Lydia Harris thinks her marriage to Dean has problems. When she finds a box of news clippings her husband took great pains to conceal, however, the problems go from disappointing to dangerous. The articles report about killings nation-wide… in cities where he has traveled. She doesn’t want to believe him capable of such violence, so she searches for clues to explain the hidden clippings.
As the growing evidence points to his guilt, Dean starts to act like the loving husband he once was, confusing Lydia. She must look past her love for him to uncover the truth, whatever the cost. Or she could end up next on his list.
She was about to turn the flashlight off when something on the carpet caught her eye. Lydia wouldn’t have noticed it without the brighter light. Part of the carpet was a slightly different color than the rest. She knelt down and shone the light closer. A patch of the carpet was just a shade lighter.
They had never replaced any of the carpet. She would have remembered, because Dean hated stuff like that. If something was wrong, he would have simply had all of it replaced. He would much rather throw money at something than accept a substandard version.
That was how he treated Lydia as well.
She leaned over and pulled on the lighter part, and the entire piece came off. Lydia stared at it and set it down, eyes widening. It looked like there was a groove in the wood flooring.
Lydia slid her finger into the channel and pulled. The wood came up, exposing a box underneath. Her heart pounded in her chest. She had to remove two more pieces of wood to get the box out.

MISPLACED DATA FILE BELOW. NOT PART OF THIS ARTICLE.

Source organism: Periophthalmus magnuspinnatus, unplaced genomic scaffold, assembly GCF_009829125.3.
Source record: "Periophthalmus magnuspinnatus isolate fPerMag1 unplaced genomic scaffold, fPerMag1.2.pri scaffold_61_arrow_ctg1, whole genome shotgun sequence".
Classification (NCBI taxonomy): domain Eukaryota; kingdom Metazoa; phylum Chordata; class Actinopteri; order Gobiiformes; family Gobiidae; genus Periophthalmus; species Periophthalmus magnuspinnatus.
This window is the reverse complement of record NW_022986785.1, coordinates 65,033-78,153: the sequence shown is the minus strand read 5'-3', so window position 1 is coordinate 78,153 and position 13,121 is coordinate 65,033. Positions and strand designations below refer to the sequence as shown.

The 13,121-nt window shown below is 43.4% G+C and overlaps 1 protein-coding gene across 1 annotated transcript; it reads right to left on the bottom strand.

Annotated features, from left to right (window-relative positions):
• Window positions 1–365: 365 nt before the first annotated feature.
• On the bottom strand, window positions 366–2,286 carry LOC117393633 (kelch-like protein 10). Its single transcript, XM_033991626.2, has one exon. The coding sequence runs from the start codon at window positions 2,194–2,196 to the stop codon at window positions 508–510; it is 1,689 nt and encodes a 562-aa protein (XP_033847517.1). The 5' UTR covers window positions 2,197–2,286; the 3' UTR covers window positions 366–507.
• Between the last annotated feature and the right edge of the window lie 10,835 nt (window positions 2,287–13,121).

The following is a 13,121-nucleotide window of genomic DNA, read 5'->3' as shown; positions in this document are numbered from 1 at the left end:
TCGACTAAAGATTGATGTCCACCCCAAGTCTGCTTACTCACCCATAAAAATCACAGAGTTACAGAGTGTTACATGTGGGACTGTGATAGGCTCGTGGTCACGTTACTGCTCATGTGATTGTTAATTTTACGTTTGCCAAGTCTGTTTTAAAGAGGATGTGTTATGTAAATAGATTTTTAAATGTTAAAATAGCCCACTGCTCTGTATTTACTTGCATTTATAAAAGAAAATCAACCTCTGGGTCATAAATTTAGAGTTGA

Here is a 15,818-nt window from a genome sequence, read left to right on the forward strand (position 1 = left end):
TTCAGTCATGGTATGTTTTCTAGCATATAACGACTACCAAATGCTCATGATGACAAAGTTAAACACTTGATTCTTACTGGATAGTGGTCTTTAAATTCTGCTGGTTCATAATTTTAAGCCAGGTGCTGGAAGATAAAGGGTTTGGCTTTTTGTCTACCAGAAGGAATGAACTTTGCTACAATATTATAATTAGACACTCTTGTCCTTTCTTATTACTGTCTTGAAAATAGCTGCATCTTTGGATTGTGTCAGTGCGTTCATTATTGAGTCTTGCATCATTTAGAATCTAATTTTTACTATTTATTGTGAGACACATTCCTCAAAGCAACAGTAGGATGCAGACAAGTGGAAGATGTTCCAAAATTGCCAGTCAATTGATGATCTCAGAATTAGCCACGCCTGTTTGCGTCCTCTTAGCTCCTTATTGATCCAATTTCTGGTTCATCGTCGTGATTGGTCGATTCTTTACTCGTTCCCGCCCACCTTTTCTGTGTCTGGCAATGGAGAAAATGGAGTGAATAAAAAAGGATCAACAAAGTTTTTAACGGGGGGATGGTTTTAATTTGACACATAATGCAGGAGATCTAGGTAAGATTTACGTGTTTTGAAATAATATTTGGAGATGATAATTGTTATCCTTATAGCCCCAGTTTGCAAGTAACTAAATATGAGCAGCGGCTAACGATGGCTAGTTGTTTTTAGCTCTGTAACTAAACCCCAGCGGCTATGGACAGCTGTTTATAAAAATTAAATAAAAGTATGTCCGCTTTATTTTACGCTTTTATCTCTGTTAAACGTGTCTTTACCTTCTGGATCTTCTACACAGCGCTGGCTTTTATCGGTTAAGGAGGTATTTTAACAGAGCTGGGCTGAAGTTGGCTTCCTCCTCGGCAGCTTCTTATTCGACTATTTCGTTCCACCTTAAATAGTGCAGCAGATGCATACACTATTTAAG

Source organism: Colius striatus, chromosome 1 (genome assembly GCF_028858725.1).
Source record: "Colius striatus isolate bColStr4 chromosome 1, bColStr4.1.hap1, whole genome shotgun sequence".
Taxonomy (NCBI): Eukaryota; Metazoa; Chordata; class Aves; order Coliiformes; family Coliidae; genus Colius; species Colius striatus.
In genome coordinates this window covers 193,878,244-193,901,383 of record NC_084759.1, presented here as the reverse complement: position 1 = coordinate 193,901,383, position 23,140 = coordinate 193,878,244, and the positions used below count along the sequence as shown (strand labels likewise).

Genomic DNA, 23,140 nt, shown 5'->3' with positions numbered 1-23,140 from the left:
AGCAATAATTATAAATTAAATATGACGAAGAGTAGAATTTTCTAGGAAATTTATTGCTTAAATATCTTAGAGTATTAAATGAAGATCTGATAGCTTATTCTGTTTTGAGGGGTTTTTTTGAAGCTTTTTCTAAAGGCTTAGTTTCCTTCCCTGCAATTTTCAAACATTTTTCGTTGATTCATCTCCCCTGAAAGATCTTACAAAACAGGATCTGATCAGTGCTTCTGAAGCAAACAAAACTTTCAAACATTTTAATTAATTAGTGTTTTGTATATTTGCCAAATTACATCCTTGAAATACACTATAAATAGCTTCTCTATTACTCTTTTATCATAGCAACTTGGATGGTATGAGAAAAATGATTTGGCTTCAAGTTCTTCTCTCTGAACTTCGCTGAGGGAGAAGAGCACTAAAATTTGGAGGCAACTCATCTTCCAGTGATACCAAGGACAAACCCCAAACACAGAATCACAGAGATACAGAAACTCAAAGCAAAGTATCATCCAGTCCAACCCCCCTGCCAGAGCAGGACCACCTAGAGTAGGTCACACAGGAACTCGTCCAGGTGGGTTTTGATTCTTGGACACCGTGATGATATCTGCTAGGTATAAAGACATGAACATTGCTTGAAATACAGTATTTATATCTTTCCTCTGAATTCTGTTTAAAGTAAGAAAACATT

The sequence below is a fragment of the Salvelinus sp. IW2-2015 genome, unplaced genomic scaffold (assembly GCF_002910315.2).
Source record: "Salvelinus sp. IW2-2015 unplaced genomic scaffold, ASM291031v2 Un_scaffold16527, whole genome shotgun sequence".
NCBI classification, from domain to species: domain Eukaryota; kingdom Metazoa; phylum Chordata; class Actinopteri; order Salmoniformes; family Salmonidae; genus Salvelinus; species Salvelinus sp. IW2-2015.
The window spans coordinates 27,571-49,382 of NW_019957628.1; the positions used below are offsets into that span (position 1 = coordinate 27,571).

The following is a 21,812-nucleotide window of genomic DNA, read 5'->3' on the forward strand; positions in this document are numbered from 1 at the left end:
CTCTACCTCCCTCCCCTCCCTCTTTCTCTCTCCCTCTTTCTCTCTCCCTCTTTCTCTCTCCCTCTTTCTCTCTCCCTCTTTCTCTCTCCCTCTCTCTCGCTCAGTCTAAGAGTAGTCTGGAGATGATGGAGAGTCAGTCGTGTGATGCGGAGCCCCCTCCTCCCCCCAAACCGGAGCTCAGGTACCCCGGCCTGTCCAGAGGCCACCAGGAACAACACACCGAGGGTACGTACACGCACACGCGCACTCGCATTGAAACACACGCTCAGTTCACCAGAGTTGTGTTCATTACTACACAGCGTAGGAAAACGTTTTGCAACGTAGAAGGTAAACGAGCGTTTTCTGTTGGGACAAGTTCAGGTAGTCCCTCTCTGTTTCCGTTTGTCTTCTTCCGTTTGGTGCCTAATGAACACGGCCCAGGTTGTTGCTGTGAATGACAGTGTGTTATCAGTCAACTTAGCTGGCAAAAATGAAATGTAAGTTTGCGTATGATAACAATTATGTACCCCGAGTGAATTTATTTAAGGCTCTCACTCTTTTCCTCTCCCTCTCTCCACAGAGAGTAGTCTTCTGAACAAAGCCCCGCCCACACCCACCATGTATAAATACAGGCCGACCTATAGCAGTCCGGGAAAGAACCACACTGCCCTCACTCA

It was made out of a material similar to the safe, but didn’t appear to be as strong. She held her breath as she looked over the box.
Did she dare open it? She’d gone this far, she couldn’t just put it back without seeing what was inside. She crossed her legs and set it on her lap.
Lydia’s breath caught as she reached for the latch. What was she going to find? Was it something that had belonged to the previous home owner? Or something of Dean’s?
If so, it could be paperwork laying out some kind of shady deal he’d made with a client. It wouldn’t surprise her, given how secretive he always was about his work.
Whatever it was, it had to be good for Dean to go to so much trouble to hide it. He was home only about three days a month, so she was impressed that he had managed all of this without her knowing.
She pulled on the latch, and the top came off with a creak. The box was full of newspaper clippings. Lydia dug around, looking for whatever was hiding beneath the papers.
Lydia unfolded the first paper and looked at the headline. It was a story about a housewife in Detroit who had been murdered. Chills ran down her back, despite the warm summer weather.
She set the paper down and unfolded the next one. A waitress from Boston slain.
Lydia looked at the next one. A hotel manager from San Diego killed under suspicious circumstances.
A librarian from Houston murdered in cold blood.
Everything around Lydia disappeared as she read the headlines from each of the papers. Her ears rang, drowning out other sounds. Dread washed over her as she realized that Dean had been to every one of the cities when he traveled for work. Would his work schedule match the dates on the papers?
Her stomach lurched.
Why would he keep those clippings? Surely he’d have a good reason to save and then hide them.
She went into the bedroom to look at the time. It was later than she thought, and Dean was due back in a little over an hour. That wasn’t much time to get everything back in order.
Lydia grabbed a notebook and took it back to the closet. She wrote down the dates and cities of each murder on one of the pages.